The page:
Elgar, a self-taught composer and a Roman Catholic from a relatively humble background, always regarded himself as an outsider in the musical world, but the impact of the Enigma Variations ensured that he was rapidly assimilated into its staunchly Anglican mainstream. Even the overt catholicism of Gerontius – condemned by the influential composer Charles Villiers Stanford as “reeking of incense” and banned from performance in Gloucester Cathedral – was not enough to keep him from being welcomed into the British establishment. For the coronation of Edward VII in 1902, he was commissioned to write a Coronation Ode, into which he incorporated Land of Hope and Glory, and in 1904 he was knighted and a festival of his music was held at Covent Garden in London.
The 1900s were a period of intense productivity. Two large-scale biblical oratorios, The Apostles and The Kingdom, had followed Gerontius, though the third part of what was intended as a trilogy never got beyond a few sketches (because, it’s been suggested, Elgar had begun to lose his religious faith). The most Straussian of all his works, the concert overture In the South, appeared in 1904, and the Introduction and Allegro for strings the following year.
His First Symphony had its roots in an earlier idea to compose a work commemorating the life of the Victorian hero General Gordon, but the score that appeared in 1908 had no overt programme, just as the Second Symphony (1911) begun as a memorial to Edward VII, evolved into a satisfying abstract musical construction. Where the First Symphony and the Violin Concerto were hugely successful from the start, the Second Symphony, with its quiet, equivocal ending, was less well received.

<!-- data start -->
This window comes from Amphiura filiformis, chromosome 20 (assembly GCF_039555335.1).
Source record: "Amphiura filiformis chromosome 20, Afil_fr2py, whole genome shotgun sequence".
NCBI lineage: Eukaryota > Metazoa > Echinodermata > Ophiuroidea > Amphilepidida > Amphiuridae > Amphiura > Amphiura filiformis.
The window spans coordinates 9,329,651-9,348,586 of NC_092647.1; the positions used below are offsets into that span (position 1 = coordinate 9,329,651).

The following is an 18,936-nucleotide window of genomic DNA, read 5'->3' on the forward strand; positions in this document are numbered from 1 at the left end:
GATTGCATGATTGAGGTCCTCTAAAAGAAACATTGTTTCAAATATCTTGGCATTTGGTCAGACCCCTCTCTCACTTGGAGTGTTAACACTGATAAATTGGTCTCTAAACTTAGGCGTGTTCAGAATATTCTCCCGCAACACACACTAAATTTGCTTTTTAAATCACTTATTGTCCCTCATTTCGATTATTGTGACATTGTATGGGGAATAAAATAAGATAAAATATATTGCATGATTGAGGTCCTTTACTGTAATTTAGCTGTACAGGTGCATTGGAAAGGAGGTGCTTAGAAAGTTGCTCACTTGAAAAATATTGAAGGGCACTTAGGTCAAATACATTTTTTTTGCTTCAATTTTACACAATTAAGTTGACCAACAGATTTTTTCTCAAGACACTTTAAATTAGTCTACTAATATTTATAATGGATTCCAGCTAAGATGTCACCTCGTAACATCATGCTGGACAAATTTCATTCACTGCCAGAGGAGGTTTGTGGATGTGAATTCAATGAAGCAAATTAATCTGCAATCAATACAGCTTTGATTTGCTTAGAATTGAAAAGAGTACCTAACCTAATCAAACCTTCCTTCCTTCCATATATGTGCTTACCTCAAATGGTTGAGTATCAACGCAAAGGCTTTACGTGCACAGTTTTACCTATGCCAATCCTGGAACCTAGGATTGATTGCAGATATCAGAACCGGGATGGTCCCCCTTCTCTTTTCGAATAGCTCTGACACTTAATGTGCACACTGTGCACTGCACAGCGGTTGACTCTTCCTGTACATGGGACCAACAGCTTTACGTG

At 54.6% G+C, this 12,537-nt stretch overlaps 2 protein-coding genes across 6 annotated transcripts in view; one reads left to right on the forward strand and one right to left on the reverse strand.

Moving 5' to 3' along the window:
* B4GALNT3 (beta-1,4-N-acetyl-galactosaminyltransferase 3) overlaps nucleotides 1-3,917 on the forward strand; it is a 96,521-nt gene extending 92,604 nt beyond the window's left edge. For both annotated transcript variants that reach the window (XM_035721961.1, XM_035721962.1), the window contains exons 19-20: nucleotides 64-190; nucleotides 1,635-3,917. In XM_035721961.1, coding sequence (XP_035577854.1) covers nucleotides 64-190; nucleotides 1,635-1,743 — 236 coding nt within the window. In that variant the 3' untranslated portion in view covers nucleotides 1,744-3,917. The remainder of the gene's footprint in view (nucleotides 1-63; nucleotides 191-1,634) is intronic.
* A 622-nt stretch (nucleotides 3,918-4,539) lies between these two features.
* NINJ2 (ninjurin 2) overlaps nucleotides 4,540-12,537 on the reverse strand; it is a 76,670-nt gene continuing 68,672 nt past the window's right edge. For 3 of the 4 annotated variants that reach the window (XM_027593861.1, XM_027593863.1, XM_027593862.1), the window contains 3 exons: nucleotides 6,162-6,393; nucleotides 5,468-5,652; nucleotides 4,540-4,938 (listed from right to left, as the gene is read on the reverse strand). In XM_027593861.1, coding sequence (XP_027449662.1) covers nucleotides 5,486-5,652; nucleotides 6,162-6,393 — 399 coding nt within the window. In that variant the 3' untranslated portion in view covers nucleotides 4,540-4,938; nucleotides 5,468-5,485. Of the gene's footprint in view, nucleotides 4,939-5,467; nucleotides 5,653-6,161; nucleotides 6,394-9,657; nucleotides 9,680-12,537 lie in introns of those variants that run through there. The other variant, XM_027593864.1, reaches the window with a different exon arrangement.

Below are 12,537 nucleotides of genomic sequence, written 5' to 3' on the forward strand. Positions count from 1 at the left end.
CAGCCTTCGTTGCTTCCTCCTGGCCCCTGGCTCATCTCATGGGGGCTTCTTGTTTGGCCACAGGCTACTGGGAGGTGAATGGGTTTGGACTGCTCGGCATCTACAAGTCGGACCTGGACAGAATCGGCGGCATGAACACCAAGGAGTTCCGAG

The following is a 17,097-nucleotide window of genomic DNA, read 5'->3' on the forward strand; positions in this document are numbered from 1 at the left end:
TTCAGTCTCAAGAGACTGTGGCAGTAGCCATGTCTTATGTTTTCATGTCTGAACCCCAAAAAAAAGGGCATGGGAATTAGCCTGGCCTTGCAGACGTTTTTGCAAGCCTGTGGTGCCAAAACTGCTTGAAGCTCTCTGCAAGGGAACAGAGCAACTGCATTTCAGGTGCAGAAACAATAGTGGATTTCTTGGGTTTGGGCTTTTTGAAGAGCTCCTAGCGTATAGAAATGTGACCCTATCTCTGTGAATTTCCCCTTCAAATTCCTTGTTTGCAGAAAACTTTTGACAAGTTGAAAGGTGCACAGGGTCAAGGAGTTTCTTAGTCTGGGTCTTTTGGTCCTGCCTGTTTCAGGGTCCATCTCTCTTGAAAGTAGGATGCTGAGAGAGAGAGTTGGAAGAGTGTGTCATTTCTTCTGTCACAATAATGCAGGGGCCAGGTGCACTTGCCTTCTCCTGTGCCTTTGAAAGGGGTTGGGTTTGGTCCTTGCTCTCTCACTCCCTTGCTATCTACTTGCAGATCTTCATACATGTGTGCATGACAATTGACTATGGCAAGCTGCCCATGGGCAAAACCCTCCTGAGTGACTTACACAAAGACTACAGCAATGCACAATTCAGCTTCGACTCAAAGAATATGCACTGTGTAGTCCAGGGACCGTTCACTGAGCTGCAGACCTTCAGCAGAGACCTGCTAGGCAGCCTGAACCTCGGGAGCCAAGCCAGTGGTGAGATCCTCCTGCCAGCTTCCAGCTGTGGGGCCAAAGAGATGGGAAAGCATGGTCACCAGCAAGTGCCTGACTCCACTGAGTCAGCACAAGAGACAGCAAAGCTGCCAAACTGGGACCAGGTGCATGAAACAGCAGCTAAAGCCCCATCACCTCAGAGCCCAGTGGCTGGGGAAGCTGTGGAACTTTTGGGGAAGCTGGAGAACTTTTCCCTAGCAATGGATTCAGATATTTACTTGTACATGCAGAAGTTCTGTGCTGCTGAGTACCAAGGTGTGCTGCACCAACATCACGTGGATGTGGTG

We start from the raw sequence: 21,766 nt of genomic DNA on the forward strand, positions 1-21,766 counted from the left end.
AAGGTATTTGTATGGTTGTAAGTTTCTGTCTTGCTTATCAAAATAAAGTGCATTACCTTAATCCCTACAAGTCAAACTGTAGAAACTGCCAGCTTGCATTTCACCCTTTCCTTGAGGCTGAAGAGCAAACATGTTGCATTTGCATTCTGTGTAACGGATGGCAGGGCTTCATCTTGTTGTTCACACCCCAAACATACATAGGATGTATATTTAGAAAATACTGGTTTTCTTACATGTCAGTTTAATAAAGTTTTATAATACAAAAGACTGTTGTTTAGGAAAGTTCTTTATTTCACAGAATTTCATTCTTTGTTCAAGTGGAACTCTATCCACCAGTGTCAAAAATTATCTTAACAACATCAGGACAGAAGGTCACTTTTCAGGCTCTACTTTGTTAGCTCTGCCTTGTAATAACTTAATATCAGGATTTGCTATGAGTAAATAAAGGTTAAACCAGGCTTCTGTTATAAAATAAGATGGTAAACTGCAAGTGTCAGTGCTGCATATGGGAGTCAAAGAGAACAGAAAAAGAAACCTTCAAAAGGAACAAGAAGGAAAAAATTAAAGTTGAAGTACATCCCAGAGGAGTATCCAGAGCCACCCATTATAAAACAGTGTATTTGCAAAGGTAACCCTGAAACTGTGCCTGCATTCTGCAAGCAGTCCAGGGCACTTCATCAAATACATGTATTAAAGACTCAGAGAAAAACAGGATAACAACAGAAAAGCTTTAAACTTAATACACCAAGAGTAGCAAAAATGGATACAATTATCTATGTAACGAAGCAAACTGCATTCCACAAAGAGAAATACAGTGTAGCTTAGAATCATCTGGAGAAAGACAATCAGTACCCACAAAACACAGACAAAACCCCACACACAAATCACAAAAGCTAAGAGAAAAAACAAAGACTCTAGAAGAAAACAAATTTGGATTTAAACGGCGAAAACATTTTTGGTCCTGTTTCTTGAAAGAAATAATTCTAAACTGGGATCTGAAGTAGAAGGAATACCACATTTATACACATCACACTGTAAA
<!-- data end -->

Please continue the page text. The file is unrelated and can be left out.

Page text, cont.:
The last two major works from the years before the outbreak of war, the choral ode The Music Makers, a score laced with self-quotations (rather like Strauss’s tone poem Ein Heldenleben), and the symphonic study Falstaff, had lukewarm receptions, too. When the hostilities began, Elgar produced a series of “patriotic” pieces, the most substantial being the choral tribute to the fallen, The Spirit of England. Three chamber works, a violin sonata, piano quintet and string quartet, composed in 1918 and 1919, provided a welcome escape from the horrors of the war, but Elgar’s despair at the carnage emerged most poignantly in what proved to be his final large-scale work, the Cello Concerto, first performed in 1919 in a disastrous premiere.
Alice died the following year. Elgar moved back to Worcestershire, but composed little. He did travel, however, voyaging up the Amazon to Manaus in 1923. There is no detailed account of his trip, but it formed the basis of James Hamilton-Paterson’s prizewinning novel Gerontius. Elgar’s brand of late Romanticism had become unfashionable in the jazz age, although younger conductors such as Adrian Boult and John Barbirolli continued to champion his works, and the BBC commissioned a third symphony that Elgar was working on in the final year of his life. In the 1990s, composer Anthony Payne produced an “elaboration” of the sketches, first performed in 1998.
Why he still matters
Born a year after the death of Schumann, he died the year before Alban Berg, yet Elgar’s music remained firmly rooted in the late-Romantic tradition. He not only ignored the currents of modernism that swirled around European music from the 1890s onwards, he also disdained the tropes of English folksiness that the subsequent generation of British composers led by Vaughan Williams would embrace. If his works are regarded as “English” at all in a stylistic sense, it’s because they actually defined English music. Elgar created the model himself, single-handedly.
The Elgar legacy on record begins with the composer himself, who started conducting acoustic discs of his works as early as 1914, and made electrical recordings of his major works from 1926 onwards; one of the last of them was the historic 1932 performance of the Violin Concerto, with a 16-year-old Yehudi Menuhin the soloist. Almost all leading British conductors of the last century have included Elgar in their repertoires. Boult recorded all the major works several times; Barbirolli’s recordings include the celebrated performance of the Cello Concerto with Jacqueline Du Pré, and what is arguably the finest of all versions of The Dream of Gerontius. More recently, Colin Davis, Richard Hickox and Mark Elder have all made hugely impressive Elgar recordings, and different perspectives on the music have come from farther afield with the performances by Georg Solti, Bernard Haitink and Daniel Barenboim.